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Republican Moves to Oust House Speaker John Boehner

  • Molly McKitterick

House Speaker John Boehner of Ohio speaks during a news conference on Capitol Hill in Washington, July 29, 2015.

House Speaker John Boehner of Ohio speaks during a news conference on Capitol Hill in Washington, July 29, 2015.

Two-term U.S. Republican Congressman Mark Meadows celebrated his 56th birthday Tuesday by filing a resolution to unseat Republican House Speaker John Boehner.

The resolution, called a motion to vacate the chair, is a little-used procedure last put into play more than 100 years ago.

If it were to pass, viewed as unlikely, Boehner would immediately forfeit his job as speaker of the house for serious misuse of power.

Meadows, who has had previous run-ins with the speaker, says the ploy is merely aimed at starting “a family discussion” with Boehner.

"It's really more about trying to have a conversation on making this place work," Meadows said. "Hopefully, we'll have some discussion about that in the days and weeks to come."

On Wednesday, Boehner shrugged off the motion to vacate as no big deal. “You got a member here and a member there who are off the reservation,” he said.

As an invitation to talk, the resolution uses some tough language and underscores what some say is considerable divisiveness among Republican lawmakers.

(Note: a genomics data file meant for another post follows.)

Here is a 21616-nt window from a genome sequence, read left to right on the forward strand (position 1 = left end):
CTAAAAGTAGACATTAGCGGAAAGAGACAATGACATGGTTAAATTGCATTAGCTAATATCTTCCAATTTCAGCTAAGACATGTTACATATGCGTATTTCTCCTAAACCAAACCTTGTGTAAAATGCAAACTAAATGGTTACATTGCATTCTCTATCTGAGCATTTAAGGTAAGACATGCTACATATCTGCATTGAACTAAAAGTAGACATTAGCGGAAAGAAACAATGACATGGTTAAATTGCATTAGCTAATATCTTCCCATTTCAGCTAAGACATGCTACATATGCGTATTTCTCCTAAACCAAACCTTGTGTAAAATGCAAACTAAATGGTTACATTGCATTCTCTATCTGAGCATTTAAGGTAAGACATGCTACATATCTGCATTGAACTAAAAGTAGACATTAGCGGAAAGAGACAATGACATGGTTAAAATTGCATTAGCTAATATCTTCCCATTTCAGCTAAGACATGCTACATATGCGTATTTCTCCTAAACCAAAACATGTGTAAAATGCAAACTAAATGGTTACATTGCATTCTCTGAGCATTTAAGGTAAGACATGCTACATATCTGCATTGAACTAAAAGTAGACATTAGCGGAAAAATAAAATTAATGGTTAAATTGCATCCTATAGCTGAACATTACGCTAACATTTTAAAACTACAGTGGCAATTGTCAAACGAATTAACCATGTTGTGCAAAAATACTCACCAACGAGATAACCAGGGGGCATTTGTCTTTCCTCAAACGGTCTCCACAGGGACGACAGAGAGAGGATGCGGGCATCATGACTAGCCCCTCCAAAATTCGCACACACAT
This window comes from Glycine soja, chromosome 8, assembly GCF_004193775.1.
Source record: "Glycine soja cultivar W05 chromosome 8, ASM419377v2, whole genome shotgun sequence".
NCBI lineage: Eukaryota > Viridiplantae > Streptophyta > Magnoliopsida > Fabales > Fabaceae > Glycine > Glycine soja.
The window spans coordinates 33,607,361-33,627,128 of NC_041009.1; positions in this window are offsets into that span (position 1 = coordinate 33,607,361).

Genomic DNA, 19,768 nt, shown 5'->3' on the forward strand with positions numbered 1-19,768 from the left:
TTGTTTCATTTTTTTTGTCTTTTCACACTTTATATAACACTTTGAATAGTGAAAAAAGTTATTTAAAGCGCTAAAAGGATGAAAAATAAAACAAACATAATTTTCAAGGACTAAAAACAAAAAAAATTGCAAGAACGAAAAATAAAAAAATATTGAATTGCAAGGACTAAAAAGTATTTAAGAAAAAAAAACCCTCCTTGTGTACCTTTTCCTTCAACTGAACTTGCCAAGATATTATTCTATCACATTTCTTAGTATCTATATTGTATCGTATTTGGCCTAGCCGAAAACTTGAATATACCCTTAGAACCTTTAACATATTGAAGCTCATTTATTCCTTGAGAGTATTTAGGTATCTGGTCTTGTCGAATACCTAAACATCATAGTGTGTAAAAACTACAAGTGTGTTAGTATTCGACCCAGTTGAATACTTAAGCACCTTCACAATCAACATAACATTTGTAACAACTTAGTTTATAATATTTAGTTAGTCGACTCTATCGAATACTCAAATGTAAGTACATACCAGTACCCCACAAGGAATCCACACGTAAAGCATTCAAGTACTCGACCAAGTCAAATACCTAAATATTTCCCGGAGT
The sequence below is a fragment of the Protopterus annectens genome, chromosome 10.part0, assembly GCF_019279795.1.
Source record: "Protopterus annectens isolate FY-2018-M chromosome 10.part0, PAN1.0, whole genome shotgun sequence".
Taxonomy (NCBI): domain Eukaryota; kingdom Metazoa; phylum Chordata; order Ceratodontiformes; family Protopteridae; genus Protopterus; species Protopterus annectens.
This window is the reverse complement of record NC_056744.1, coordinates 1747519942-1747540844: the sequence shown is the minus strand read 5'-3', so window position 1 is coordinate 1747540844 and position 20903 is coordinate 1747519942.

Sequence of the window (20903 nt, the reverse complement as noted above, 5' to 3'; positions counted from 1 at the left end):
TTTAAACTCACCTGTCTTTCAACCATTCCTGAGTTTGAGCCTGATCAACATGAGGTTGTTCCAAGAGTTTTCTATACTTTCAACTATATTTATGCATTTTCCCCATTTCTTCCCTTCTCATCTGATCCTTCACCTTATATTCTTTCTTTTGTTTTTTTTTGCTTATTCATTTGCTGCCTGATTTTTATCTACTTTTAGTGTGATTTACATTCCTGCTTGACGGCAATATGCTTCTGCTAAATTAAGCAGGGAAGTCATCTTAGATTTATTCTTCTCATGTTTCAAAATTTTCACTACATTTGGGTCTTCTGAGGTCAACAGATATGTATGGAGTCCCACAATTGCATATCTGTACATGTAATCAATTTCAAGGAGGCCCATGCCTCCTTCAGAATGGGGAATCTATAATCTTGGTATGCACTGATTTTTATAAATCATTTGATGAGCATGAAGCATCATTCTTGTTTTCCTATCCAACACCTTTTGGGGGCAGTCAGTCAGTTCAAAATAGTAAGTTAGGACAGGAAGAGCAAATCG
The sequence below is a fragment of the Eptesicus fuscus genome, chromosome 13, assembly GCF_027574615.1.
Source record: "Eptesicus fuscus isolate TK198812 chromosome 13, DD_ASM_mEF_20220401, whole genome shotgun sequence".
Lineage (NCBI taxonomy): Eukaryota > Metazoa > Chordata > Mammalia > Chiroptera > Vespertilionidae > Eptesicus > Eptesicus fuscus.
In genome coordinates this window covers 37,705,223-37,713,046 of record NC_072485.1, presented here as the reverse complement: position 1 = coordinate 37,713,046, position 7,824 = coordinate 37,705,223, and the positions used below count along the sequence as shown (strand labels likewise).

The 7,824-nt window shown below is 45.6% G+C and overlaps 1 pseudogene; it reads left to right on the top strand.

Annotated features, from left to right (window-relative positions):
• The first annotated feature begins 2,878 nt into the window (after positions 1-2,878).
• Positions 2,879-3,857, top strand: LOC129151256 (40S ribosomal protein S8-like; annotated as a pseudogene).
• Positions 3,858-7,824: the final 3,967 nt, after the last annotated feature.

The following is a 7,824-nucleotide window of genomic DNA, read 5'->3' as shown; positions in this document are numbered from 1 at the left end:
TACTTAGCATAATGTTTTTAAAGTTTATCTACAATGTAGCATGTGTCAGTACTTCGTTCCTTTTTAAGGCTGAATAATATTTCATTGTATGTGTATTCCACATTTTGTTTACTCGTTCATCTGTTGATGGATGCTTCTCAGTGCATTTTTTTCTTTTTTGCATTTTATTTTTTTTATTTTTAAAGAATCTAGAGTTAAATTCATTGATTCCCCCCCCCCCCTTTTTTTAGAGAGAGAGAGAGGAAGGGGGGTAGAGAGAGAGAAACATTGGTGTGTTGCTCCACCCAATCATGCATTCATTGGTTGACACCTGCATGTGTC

Whereas the speaker…

“…has endeavored to consolidate power and centralize decision-making bypassing the majority…”

“…has, through inaction, caused the power of Congress to atrophy…”

“…uses the power of the office to punish Members who vote according to their conscience…”

“…uses the legislative calendar to create crises for the American people…”

Just last Friday, Republican Senator Ted Cruz called Republican Majority Leader Mitch McConnell a liar on the Senate floor.

Meadows, who represents the southern state of North Carolina and ranks among the most conservative representatives, has had a previous confrontation with the House Republican leadership.

He was recently stripped of an Oversight and Government Reform subcommittee chairmanship for bucking the leadership on a vote. The position was restored after fellow conservatives rallied on his behalf.

Family discussion

While some conservative lawmakers support the resolution, it is not generating much enthusiasm, and is even angering more mainstream Republican representatives. Democrats indicated they would not support the measure.

Republican lawmakers say the only thing the resolution to vacate will do is distract them from other issues, such as the Iran nuclear deal.

Meadows has not called for a vote on the resolution until after the monthlong August recess, which began Wednesday. He has said that he hopes it does not come to a vote at all — pending what could be a 30-day “family discussion.”

“We will be getting bogged down on who is speaker over the August recess,” Republican Representative Peter King fumed to Fox News. “We could end up like a European parliament. We should be talking about Iran. It’s terrible.”

At his regular press briefing Wednesday, Boehner stayed on message: “Let me start by saying that I’m proud of what we’ve accomplished in Congress so far this year.”

He added, “I’m also proud of what we’ve accomplished as a Republican majority.”

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